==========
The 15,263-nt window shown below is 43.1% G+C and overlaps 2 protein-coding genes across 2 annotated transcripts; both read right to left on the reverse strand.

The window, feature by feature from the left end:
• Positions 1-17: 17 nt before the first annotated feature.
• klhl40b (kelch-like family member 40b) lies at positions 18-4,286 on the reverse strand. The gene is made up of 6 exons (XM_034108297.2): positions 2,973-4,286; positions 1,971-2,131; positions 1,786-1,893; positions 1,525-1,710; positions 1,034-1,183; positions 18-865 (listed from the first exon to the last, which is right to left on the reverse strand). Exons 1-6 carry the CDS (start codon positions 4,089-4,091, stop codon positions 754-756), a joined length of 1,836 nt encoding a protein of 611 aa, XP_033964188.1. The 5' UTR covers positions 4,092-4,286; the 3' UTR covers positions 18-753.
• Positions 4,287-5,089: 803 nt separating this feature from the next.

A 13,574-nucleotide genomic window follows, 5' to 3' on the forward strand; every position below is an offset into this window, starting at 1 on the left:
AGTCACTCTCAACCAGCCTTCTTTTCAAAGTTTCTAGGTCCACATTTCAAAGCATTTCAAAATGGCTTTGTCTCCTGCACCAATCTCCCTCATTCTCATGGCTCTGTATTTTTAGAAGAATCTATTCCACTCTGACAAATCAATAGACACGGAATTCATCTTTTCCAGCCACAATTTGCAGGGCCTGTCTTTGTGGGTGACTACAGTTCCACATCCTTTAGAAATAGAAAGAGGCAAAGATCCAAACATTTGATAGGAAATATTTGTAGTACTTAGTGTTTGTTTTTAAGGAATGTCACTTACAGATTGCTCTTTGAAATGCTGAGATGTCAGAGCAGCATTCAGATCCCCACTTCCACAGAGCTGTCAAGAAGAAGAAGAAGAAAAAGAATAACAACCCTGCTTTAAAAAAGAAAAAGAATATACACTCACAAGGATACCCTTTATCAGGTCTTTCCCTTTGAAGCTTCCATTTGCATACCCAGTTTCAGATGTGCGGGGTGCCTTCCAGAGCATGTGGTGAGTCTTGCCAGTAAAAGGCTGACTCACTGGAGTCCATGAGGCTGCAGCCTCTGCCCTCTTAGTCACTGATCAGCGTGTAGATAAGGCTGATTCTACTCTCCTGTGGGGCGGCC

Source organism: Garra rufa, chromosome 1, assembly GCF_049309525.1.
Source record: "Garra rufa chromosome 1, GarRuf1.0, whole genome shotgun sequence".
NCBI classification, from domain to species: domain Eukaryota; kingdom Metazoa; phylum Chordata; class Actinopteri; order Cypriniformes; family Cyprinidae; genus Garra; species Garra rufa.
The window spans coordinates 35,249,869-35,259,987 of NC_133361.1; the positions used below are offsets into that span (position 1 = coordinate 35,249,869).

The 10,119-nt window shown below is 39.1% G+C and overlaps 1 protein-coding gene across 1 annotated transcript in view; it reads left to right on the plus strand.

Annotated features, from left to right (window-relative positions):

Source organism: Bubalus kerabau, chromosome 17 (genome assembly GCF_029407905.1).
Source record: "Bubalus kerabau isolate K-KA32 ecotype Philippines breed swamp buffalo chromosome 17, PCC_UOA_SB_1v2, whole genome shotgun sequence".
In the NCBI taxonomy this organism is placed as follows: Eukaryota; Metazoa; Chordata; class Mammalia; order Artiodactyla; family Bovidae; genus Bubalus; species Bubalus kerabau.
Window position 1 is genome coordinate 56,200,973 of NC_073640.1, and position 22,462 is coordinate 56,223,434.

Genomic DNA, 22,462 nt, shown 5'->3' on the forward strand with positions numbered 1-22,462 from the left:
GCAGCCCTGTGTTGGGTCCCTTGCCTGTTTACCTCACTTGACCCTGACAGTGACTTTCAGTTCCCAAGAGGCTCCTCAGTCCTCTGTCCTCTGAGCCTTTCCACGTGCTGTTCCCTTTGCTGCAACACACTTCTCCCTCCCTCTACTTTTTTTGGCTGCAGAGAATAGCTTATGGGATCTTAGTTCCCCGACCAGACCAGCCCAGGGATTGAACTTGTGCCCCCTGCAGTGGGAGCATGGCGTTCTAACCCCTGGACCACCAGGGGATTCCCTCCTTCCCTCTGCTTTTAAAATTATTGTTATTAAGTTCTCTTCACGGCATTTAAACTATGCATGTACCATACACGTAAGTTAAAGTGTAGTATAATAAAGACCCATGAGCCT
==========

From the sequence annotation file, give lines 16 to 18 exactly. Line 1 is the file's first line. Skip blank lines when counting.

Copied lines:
In the NCBI taxonomy this organism is placed as follows: Eukaryota; Metazoa; Chordata; class Mammalia; order Artiodactyla; family Bovidae; genus Bubalus; species Bubalus kerabau.
Window position 1 is genome coordinate 56,200,973 of NC_073640.1, and position 22,462 is coordinate 56,223,434.

Genomic DNA, 22,462 nt, shown 5'->3' on the forward strand with positions numbered 1-22,462 from the left: